So You’re Retiring In A Few Years…

Congratulations you are closing in on your target retirement date!  While the bulk of your retirement prep work and heavy lifting should be completed by the time you’re still a couple of years from retirement, there’s still a few boxes you’ll want to check off before finally saying adios to the workforce. Let’s go through them.

1. Social Security Decision

You should decide when to collect Social Security benefits. The earliest age is 62. Unless you’re retiring early and need the benefits to help cover expenses like health insurance, it’s advantageous to wait. At 62, your benefits would be reduced by 25% or more. You won’t collect 100% of your benefits until you’re 66 or 67, depending on what year you were born. When you wait to collect, keep in mind that benefits increase by 8 percent/per year up until you’re age 70.

2. Get Your Finances Simplified

Do you have multiple brokerage accounts, savings accounts, checking accounts, 401(k)s, IRAs, and other retirement savings accounts? Perhaps, you’ve lost track of an account?

First, simplifying and consolidating your various small financial accounts into a larger one will make it easier for your heirs to step into control if you had a medical emergency, needed long-term care, or passed away.

Second, you can reduce paperwork, possibly save some cash, and better keep track of your set income to expenses ratio by having everything neatly confined. For example, aggregation with a single provider can offer some economies of scale like cheaper expense ratios.

Lastly, if you’ve lost track of an account, then you’re missing a piece of your financial pie that could make a big change in how retirement tastes. and are good places to start tracking lost and unclaimed funds.

3. Give Your Portfolio A Health Checkup

Ideally, your portfolio at this point should be moderate-risk.  If the stock market is causing you any worry, then talk to a Financial Advisor and be sure you are set up to protect your retirement.

4. Make A Plan With HR

Schedule a time to speak with your company’s human resources department about your retirement. Topics you’ll want to ask about include:

• Are unused vacation days paid upon retirement?

• Is receiving profit-sharing payouts, bonuses, 401(k) match, or any other income aspect impacted by your planned retirement date?

• If retiring before Medicare-age, what retiree health benefits are offered?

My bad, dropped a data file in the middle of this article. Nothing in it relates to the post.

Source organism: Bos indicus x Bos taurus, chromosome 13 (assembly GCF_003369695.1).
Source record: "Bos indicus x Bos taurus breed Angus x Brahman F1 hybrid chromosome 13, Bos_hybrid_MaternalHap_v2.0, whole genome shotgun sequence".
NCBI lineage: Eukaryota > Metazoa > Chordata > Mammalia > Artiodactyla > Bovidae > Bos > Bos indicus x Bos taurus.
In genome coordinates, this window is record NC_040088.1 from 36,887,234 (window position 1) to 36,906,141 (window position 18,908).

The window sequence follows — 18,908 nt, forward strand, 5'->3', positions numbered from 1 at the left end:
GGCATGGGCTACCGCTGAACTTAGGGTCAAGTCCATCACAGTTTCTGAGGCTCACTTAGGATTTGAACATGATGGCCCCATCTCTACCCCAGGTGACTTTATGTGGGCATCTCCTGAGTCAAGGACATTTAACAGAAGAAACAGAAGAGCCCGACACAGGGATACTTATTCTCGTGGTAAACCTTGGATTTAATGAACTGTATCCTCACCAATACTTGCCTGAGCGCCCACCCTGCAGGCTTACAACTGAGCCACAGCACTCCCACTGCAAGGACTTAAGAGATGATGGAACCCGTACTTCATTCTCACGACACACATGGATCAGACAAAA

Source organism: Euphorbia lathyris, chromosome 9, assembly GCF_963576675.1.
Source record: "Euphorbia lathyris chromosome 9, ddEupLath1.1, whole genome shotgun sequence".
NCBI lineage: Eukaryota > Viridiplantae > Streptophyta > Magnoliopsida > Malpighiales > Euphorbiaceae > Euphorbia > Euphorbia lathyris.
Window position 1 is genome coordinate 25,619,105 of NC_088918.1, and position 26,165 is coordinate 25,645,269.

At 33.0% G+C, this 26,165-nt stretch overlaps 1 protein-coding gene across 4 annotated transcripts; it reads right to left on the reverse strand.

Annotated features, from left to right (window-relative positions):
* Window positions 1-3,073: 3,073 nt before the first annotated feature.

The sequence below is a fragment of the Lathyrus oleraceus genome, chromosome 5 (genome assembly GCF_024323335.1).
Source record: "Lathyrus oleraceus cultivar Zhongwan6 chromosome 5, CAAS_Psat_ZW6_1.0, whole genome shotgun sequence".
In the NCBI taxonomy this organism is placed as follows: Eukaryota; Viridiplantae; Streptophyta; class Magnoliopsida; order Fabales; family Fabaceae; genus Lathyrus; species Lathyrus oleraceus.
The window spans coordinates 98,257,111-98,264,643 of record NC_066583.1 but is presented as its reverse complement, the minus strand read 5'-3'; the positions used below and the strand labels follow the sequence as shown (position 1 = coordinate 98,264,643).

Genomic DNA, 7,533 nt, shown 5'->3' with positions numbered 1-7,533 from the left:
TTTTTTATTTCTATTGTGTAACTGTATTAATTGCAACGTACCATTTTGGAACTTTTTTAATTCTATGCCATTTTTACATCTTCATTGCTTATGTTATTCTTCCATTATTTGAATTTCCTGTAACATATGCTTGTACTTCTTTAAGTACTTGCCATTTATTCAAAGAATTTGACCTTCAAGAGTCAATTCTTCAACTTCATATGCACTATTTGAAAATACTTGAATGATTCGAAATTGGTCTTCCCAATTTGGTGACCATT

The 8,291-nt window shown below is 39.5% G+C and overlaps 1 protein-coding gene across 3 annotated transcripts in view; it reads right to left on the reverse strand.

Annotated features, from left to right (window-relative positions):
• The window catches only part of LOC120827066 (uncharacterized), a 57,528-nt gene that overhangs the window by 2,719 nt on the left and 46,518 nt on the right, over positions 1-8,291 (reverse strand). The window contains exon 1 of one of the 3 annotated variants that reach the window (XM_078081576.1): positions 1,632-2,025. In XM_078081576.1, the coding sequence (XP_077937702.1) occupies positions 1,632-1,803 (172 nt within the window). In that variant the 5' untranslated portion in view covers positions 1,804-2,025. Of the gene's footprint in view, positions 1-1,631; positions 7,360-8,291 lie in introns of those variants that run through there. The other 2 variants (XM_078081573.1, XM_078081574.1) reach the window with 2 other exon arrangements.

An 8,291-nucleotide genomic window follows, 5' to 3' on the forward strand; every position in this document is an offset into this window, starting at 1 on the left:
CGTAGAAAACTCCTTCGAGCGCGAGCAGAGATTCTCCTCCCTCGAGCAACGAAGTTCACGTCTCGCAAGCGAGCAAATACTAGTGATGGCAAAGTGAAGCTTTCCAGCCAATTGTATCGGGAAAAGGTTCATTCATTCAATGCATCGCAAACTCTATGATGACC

• If a 401(k) is left as-is verses rolling it over into an IRA, can distributions still be taken? How? Is there a fee?

• If a pension is available, what are the options for payout?

One note on lump-sum pensions to keep in mind is that extending your retirement may not increase your pension. Lump-sum pensions are calculated based on interest rates. The higher the interest rate, the lower the pension. Extending your retirement when interest rates are rising can actually result in your pension going down, not up.

5. Study Medicare Closely

Medicare is a difficult beast to navigate, and the sales pitches you get from supplement insurers only adds to the confusion. So, you’ll want to start studying now, understanding how it works, what coverage gaps exist for you, and what you need verses don’t need in supplements. Here are some highlights you’ll want to consider:

• Upon turning 65, Social Security beneficiaries are automatically enrolled in Medicare parts A (hospital care) & B (doctor and outpatient visits.) If you’re delaying your SS payment, then it’s up to you to enroll on your own.

• If delaying your SS claim and still covered by your employer’s health plan, then you’ll likely find it beneficial to go ahead and sign up for part A at age 65 since there’s usually not a premium.

• You may want to opt out of part B since it charges you a monthly premium for service.

You may also want to opt out of part D, which covers prescriptions. The caveat here is your employer’s offered insurance being as good as what Medicare offers. If not, and you select to opt out, then you’ll face penalties when you sign up in the future.

• To ensure you’re not left without coverage, plan to sign up for part B around six weeks prior to retirement. You have eight months after leaving your job to sign up for part B without penalty.

• Be deciding if you want Medicare Advantage. This is basically a combination of parts B & D with a supplemental medigap plan to cover the copayments, deductibles, and other traditional healthcare costs that Medicare doesn’t include. These plans provide private insurer medical and drug coverage within a network, meaning you’ll need to carefully research your plan options and determine if your preferred health care providers are in the offered network of a plan.

The finish line is just around the corner, but now isn’t the time to slack just yet. You’ll want to make sure these important boxes are checked so that you can retire in peace and confident you’ve worked all these years to afford.  Contact us to discuss your plan.